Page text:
Strengthening Zero-Knowledge Protocols using Signatures
Abstract

Recently there has been an interest in zero-knowledge protocols
with stronger properties, such as concurrency, unbounded simulation
soundness, non-malleability, and universal composability.
In this paper, we show a novel technique to convert a large class of
existing honest-verifier zero-knowledge protocols into ones with these
stronger properties in the common reference string model.
More precisely, our technique utilizes a signature scheme
existentially unforgeable against adaptive chosen-message attacks, and
transforms any $\Sigma$-protocol (which is honest-verifier
zero-knowledge) into an unbounded simulation sound concurrent
zero-knowledge protocol. We also introduce $\Omega$-protocols,
a variant of $\Sigma$-protocols for which our technique further
achieves the properties of non-malleability and/or universal
composability.
In addition to its conceptual simplicity, a main advantage of
this new technique over previous ones is that
it avoids the Cook-Levin theorem, which tends to be rather
inefficient. Indeed, our technique allows for very efficient
instantiation based on the security of some efficient
signature schemes and standard number-theoretic assumptions.
For instance, one instantiation of our technique yields a
universally composable zero-knowledge protocol under the
Strong RSA assumption, incurring an overhead of a small
constant number of exponentiations, plus the generation of two
signatures.

2003

EPRINT

On Simulation-Sound Trapdoor Commitments
Abstract

We study the recently introduced notion of a simulation-sound trapdoor
commitment (SSTC) scheme. In this paper, we present a new, simpler
definition for an SSTC scheme that admits more efficient constructions
and can be used in a larger set of applications. Specifically, we
show how to construct SSTC schemes from any one-way functions, and how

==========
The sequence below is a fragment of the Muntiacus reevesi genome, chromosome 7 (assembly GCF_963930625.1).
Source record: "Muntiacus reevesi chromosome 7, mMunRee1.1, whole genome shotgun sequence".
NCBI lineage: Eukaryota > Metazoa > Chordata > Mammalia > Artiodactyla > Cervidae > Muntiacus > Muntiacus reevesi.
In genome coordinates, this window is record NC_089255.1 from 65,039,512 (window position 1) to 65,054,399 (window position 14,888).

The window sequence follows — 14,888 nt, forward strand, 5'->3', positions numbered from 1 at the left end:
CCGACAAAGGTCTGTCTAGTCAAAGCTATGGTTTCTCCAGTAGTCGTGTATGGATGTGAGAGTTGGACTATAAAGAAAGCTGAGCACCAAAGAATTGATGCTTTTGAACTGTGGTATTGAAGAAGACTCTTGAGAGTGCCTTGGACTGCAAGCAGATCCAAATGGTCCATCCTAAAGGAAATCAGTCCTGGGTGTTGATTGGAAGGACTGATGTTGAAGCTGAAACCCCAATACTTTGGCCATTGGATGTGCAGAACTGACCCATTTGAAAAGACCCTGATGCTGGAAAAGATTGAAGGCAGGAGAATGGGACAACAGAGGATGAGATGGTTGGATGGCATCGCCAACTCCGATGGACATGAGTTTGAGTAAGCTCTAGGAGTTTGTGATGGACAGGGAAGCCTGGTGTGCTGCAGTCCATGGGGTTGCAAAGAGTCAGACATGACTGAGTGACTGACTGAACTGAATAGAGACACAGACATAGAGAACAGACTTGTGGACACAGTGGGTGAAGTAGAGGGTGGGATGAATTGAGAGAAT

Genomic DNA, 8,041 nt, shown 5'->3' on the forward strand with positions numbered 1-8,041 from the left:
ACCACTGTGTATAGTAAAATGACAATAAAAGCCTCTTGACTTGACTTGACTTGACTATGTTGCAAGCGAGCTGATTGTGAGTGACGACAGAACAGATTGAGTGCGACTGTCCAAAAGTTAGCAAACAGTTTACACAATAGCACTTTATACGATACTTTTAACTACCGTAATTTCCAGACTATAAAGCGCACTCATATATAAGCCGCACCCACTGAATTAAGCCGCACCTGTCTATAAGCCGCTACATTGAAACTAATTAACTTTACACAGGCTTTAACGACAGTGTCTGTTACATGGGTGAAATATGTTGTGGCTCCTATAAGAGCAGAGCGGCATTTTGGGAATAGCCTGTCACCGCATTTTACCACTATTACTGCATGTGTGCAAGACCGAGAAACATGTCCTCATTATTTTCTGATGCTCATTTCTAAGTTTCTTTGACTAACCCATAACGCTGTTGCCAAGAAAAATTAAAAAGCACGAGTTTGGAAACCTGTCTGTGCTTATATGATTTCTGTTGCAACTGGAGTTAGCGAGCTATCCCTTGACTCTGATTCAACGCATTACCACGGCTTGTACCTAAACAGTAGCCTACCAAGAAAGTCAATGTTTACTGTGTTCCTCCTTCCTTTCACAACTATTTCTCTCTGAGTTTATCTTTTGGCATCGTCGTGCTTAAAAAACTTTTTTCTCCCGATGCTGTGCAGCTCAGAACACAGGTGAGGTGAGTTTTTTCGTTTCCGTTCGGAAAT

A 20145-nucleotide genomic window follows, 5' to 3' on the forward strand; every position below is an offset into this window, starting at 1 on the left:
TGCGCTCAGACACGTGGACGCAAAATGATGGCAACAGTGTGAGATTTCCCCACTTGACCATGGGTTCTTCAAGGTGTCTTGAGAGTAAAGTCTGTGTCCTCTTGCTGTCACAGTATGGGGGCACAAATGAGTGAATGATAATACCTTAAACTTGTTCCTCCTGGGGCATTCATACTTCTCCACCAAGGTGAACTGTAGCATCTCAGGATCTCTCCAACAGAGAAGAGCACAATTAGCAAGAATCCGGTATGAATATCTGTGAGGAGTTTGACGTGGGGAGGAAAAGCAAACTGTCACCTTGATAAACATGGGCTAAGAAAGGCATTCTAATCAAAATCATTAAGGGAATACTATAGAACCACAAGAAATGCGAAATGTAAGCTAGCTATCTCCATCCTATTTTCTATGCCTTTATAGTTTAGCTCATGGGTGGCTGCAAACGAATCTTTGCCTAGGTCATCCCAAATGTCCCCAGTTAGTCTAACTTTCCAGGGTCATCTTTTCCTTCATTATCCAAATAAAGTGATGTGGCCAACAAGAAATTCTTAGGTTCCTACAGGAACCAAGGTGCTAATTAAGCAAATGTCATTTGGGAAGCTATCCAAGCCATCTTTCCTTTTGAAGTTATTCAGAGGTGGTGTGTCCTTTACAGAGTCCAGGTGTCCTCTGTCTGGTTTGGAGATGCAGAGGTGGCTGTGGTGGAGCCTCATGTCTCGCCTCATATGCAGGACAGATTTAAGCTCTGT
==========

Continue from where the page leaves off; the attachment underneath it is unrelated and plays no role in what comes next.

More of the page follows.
to construct very efficient SSTC schemes based on specific
number-theoretic assumptions. We also show how to construct
simulation-sound, non-malleable, and universally-composable
zero-knowledge protocols using SSTC schemes, yielding, for instance,
the most efficient universally-composable zero-knowledge protocols
known. Finally, we explore the relation between SSTC schemes and
non-malleable commitment schemes by presenting a sequence of
implication and separation results, which in particular imply that
SSTC schemes are non-malleable.

2001

EPRINT

On the (Im)possibility of Obfuscating Programs
Abstract

Informally, an {\em obfuscator} $O$ is an (efficient,
probabilistic) ``compiler'' that takes as input a program (or
circuit) $P$ and produces a new program $O(P)$ that has the
same functionality as $P$ yet is ``unintelligible'' in some sense.
Obfuscators, if they exist, would have a wide variety of
cryptographic and complexity-theoretic applications, ranging from
software protection to homomorphic encryption to
complexity-theoretic analogues of Rice's theorem. Most of these
applications are based on an interpretation of the
``unintelligibility'' condition in obfuscation as meaning that
$O(P)$ is a ``virtual black box,'' in the sense that anything
one can efficiently compute given $O(P)$, one could also
efficiently compute given oracle access to $P$.
In this work, we initiate a theoretical investigation of
obfuscation. Our main result is that, even under very
weak formalizations of the above intuition, obfuscation
is impossible. We prove this by constructing a family of
functions $F$ that are {\em \inherently
unobfuscatable} in the following sense: there is a
property $\pi : F \rightarrow \{0,1\}$ such that (a) given {\em
any program} that computes a function $f\in F$, the
value $\pi(f)$ can be efficiently computed, yet (b) given
{\em oracle access} to a (randomly selected) function
$f\in F$, no efficient algorithm can compute $\pi(f)$
much better than random guessing.
We extend our impossibility result in a number of ways, including
even obfuscators that (a) are not necessarily computable in
polynomial time, (b) only {\em approximately} preserve the
functionality, and (c) only need to work for very restricted
models of computation ($TC_0$). We also rule out several
potential applications of obfuscators, by constructing
``unobfuscatable'' signature schemes, encryption schemes, and
pseudorandom function families.

#### Coauthors

- Boaz Barak (2)
- Juan A. Garay (8)
- Oded Goldreich (2)
- Russell Impagliazzo (2)
- Philip D. MacKenzie (11)
- Manoj Prabhakaran (3)
- Michael K. Reiter (1)
- Steven Rudich (2)
- Amit Sahai (2)
- Salil P. Vadhan (2)